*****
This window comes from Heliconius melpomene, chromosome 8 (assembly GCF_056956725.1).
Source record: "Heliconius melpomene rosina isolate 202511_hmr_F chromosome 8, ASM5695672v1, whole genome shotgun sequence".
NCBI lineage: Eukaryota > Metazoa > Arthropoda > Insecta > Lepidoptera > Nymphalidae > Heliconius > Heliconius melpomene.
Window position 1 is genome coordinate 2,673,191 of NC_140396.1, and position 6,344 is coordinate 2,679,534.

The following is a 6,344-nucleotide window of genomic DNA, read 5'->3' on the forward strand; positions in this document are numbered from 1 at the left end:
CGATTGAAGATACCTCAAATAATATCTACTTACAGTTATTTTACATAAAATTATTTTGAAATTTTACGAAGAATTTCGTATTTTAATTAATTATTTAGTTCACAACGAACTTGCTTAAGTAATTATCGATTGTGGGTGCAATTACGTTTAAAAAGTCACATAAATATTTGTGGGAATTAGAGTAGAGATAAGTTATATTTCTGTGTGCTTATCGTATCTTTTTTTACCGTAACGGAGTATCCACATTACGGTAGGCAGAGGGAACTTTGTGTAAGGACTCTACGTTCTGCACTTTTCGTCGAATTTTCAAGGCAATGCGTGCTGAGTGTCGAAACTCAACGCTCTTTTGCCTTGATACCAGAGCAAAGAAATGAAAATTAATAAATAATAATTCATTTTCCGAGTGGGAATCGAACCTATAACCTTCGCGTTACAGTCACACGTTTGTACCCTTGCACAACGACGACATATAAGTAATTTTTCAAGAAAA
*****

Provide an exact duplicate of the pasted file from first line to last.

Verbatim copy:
This window comes from Heliconius melpomene, chromosome 8 (assembly GCF_056956725.1).
Source record: "Heliconius melpomene rosina isolate 202511_hmr_F chromosome 8, ASM5695672v1, whole genome shotgun sequence".
NCBI lineage: Eukaryota > Metazoa > Arthropoda > Insecta > Lepidoptera > Nymphalidae > Heliconius > Heliconius melpomene.
Window position 1 is genome coordinate 2,673,191 of NC_140396.1, and position 6,344 is coordinate 2,679,534.

The following is a 6,344-nucleotide window of genomic DNA, read 5'->3' on the forward strand; positions in this document are numbered from 1 at the left end:
CGATTGAAGATACCTCAAATAATATCTACTTACAGTTATTTTACATAAAATTATTTTGAAATTTTACGAAGAATTTCGTATTTTAATTAATTATTTAGTTCACAACGAACTTGCTTAAGTAATTATCGATTGTGGGTGCAATTACGTTTAAAAAGTCACATAAATATTTGTGGGAATTAGAGTAGAGATAAGTTATATTTCTGTGTGCTTATCGTATCTTTTTTTACCGTAACGGAGTATCCACATTACGGTAGGCAGAGGGAACTTTGTGTAAGGACTCTACGTTCTGCACTTTTCGTCGAATTTTCAAGGCAATGCGTGCTGAGTGTCGAAACTCAACGCTCTTTTGCCTTGATACCAGAGCAAAGAAATGAAAATTAATAAATAATAATTCATTTTCCGAGTGGGAATCGAACCTATAACCTTCGCGTTACAGTCACACGTTTGTACCCTTGCACAACGACGACATATAAGTAATTTTTCAAGAAAA